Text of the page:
|Author Explores Social Networking for Genealogists|
Text and Photo by SIFRIYA DEVIN
On June 10th, the Genealogy Research Center on Info Island was treated to a special talk by real life author Drew Smith, also known as Drew Rodinia in SL. As the author of “Social Networking for Genealogists.” Smith expounded on the many ways current Web 2.0 technologies and social networking tools can be utilized for various levels of genealogical research and collaboration. As a real life librarian at the University of South Florida and the Director of the Federation of Genealogical Societies, Smith brings a unique perspective as both a researcher and librarian concerned about helping patrons in their genealogical pursuits.
As librarians, we are constantly aware of how Web 2.0 technologies enhance social connections and project collaboration. However, Smith’s book insists that these technologies are ideal for genealogists because of their range of influence, flexibility and ease of use. Over the past decade or more, genealogists have flocked to the web for records searching and pedigree sharing. Several sites have included ways for these researchers to connect based on shared family branches or record transcription. Prior to Web 2.0 developments message boards, DNA or surname specific websites have been the extent of genealogical collaboration.
Smith’s book explores the many new ways genealogists are connecting. In fact, according to Smith, almost any social networking tool out there is beginning to appear on the usage radar of genealogists. Some social networking companies are beginning to realize the potential popularity with genealogists and are creating applications that make connecting research even easier.
The most popular and accommodating social networking site being used right now is Facebook which has added applications to help family members find other relatives and share family history information. This site has also attracted genealogists due to the interest of specific groups that allow genealogists to discuss overall techniques or industry developments. Part of the appeal of Facebook is the instant and private sharing capabilities among friends and family that includes photo and video sharing.
Smith insists that photo and video sharing is a hot area of interest in the genealogical field which has meant increased traffic for Flickr, YouTube and other free content sharing sites. Part of the popularity with Flickr is the tagging capability that allows genealogists to tag surnames or historical locations that can aid in or enhance family history research.
As a more genealogical friendly method of social networking, Smith points to three main social networking sites out there that have been gaining in popularity and have been designed purely for the genealogical purpose of connecting cousins researching the same lines: Geni.com, MyFamily.com and MyHeritage.com. MyFamily is an offshoot of Ancestry.com while the other two genealogy social networking sites are stand alone sites. These sites not only allow linking among relatives, but also sharing family trees, photos and other documents to help make connections between researchers that may not have been made without the tree matching capabilities. According to Smith, Geni.com is the site he recommends in this area because the ease of use and simple design indicate they “got it right” when designing a site suited to genealogists. However, users should note that these new social networking sites are free only to a point and then require subscriptions to fully take advantage of the many features. Another fact of interest with these sites, as well as with Facebook, is the concern over privacy. While research usually involves deceased ancestors, the connections being made are between live researchers/cousins which, therefore, require these sites to limit content viewing to within a short number of generations. This has not been met with universal acceptance, but the issue is still complicated and these sites are constantly attempting to balance sharing/collaboration with privacy.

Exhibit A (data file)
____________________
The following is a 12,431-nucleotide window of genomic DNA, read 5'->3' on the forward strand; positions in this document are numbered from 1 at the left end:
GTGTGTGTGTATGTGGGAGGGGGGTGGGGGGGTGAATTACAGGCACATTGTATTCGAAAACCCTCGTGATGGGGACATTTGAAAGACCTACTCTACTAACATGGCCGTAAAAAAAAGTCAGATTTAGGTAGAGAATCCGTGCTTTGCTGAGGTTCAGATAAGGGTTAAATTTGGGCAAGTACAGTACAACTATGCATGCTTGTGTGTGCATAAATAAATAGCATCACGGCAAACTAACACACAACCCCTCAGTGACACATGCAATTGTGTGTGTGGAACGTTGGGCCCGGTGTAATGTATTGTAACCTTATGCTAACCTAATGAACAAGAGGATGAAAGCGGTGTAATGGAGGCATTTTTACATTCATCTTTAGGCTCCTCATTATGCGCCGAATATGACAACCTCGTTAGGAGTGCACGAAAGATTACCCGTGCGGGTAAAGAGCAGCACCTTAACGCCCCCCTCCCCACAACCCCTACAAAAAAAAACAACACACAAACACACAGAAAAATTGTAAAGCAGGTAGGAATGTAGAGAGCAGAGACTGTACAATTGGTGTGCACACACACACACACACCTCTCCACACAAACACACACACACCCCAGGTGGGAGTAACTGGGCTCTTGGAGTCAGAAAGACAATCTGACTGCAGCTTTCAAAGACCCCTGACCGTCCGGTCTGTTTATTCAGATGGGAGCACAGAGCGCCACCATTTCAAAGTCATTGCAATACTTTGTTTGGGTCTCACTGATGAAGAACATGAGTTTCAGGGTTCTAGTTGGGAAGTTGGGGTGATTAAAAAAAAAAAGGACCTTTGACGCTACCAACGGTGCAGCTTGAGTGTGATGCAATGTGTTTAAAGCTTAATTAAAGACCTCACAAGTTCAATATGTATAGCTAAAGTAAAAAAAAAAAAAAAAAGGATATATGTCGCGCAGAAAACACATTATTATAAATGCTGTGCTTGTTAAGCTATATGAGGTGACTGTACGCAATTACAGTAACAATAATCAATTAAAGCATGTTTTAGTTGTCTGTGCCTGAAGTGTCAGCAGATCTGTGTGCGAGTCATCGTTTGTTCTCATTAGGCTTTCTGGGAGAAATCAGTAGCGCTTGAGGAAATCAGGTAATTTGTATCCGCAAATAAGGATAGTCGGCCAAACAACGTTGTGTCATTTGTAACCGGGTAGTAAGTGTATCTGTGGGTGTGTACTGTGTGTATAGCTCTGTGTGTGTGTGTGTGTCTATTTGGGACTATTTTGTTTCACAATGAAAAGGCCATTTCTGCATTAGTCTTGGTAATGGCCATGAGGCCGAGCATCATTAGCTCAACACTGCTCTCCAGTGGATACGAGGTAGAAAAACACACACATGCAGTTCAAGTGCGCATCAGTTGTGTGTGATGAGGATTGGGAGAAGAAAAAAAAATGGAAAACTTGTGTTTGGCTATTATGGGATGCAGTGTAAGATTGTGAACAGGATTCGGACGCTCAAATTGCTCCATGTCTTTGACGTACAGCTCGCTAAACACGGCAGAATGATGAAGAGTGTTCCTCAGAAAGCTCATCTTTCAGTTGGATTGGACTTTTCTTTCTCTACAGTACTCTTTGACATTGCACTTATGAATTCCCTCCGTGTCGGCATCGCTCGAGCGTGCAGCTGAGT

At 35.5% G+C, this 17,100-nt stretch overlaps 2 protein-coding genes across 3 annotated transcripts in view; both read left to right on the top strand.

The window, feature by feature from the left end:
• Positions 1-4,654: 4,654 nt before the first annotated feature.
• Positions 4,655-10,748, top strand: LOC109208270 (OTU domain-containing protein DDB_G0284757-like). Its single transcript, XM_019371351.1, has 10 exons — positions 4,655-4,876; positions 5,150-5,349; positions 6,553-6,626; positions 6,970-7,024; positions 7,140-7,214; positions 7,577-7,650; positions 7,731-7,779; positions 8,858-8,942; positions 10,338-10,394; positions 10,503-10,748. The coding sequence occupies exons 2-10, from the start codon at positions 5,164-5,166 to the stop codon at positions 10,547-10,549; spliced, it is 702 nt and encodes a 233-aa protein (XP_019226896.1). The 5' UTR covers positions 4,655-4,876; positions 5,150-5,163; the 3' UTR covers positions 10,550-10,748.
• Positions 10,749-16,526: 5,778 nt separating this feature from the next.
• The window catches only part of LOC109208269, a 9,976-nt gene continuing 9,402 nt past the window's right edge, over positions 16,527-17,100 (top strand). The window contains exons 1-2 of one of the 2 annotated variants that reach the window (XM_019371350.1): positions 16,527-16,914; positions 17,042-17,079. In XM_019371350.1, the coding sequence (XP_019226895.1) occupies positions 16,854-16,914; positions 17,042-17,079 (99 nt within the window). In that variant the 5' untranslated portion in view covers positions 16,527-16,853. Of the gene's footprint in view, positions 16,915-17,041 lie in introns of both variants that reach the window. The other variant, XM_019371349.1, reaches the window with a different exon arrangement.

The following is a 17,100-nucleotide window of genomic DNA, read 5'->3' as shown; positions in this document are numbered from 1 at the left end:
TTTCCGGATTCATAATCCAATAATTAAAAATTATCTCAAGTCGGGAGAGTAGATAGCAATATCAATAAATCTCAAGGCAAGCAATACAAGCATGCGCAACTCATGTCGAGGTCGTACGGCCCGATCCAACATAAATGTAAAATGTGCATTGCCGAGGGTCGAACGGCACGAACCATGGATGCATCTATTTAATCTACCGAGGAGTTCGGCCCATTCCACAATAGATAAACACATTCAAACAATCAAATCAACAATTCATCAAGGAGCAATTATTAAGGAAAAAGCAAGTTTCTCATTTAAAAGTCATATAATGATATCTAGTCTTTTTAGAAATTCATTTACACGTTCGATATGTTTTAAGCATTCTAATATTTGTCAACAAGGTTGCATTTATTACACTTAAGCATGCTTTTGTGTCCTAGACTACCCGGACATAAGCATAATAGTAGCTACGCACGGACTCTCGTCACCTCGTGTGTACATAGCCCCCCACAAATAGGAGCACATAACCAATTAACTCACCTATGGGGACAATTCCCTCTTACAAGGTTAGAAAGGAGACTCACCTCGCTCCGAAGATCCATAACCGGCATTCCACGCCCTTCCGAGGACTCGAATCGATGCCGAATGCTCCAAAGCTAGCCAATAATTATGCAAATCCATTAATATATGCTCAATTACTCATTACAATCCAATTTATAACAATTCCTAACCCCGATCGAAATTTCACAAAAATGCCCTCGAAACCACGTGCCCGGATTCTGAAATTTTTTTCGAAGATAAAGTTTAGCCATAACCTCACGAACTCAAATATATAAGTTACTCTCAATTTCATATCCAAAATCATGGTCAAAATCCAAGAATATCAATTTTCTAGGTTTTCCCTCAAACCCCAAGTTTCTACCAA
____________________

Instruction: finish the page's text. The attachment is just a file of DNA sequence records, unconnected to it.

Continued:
These social networking specific sites are only a small portion of the tools being utilized. Smith notes that Wikis are becoming popular for family history collaboration as different members of a family can add their portion of the research to a document which can be published later as a more thorough product. Local Historical Societies are also utilizing Wikis to showcase local history collections. These collections have the opportunity to grow as locals can add their own contributions to biographies or recollection pages. He notes that Google Docs are also being used by multiple family members when coordinating family information for reunions and small publications. As with the main impetus behind Web 2.0 technologies, Smith emphasizes the importance of “benefiting from the wisdom of the crowd.”
Besides contributing to surname or research specific applications, genealogists are now also taking advantage of RSS feeds, podcasts, link tagging, and even book cataloguing with tools such as LibraryThing to coordinate look-up efforts and instructional tid-bits. As expected, Second Life has also become popular as a way to meet and discuss methodology and issues as they arise. Podcasting is one area of specific interest to Smith since he co-hosts “The Genealogy Guys Podcasts” along with George G. Morgan: http://www.genealogyguys.com/ This podcast is a great way to keep up with the ever-changing face of social networking and how it relates to genealogical developments. Smith noted during the in-world talk that while his book is an overview of how to utilize these social networking tools for genealogical purposes, things have already changed since the release date earlier this year. This only confirms that the social networking craze is a vital and evolving technology worthy of monitoring as we strive to assist patrons in all of their information seeking needs.